on the above Park Tool Page, #6 offers an equation for determining chain length. As an engineer, I also appreciate formulas.
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Old 01-27-21, 12:38 AM
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Originally Posted by mack_turtle View Post
there is no formula. I've not found anything more simple the method described on this Park Tool page. I know "engineers" think everything can be broken down to a theoretical equation, but mechanics don't waste their time with that. the only way to do it right is to do it on the bike. measure twice, cut once.
PARK shows an equation in the link you provided.
Personally, it's much easier to just wrap the chain around a ring & cog then take time to measure, write down numbers and do the math.
I wouldn't really trust a measurement from axle center to crank center to be THAT precise when juggling a snaky tape measure. I'm very far sighted (with a lazy eye to boot), old & a bit shaky. A monkey can wrap a chain.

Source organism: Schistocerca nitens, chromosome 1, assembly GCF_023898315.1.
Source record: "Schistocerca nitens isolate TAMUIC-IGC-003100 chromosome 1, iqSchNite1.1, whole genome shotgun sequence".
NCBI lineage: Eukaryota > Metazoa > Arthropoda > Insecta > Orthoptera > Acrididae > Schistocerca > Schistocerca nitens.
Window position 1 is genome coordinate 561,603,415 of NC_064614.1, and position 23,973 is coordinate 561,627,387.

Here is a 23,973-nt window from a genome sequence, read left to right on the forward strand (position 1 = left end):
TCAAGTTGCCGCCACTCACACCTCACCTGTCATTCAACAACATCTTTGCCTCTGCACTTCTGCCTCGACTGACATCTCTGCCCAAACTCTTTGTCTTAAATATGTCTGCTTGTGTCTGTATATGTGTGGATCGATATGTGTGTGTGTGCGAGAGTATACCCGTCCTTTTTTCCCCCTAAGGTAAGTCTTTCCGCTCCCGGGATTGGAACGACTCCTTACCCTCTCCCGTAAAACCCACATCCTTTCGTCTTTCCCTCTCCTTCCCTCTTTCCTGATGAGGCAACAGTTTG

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Old 01-27-21, 06:31 AM
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I find it funny that engineers ALWAYS start every conversation by telling everyone that they are an engineer.

Shame on me for never noticing that formula. When you work in a bike shop and replace chains ten times a day, you don't have time for that and stick to the practical method. I'd start with that, but check the chain on the bike to make sure it's correct. Real life > theory.

Last edited by mack_turtle; 01-27-21 at 07:39 AM.
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Old 01-27-21, 06:47 AM
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Originally Posted by cxwrench View Post
The safest way is small/small w/ just enough tension the chain doesn't rub on the upper pulley. If all parts of the drivetrain are in spec this will always work. Some of the new 1X drivetrains use different methods but this works on a double or triple every time. There are no formulas to determine chain length. As mack says in the post previous to mine "the only way to do it right is to do it on the bike". If you've watched 'several' videos you really should be able to figure this out, it's not rocket surgery.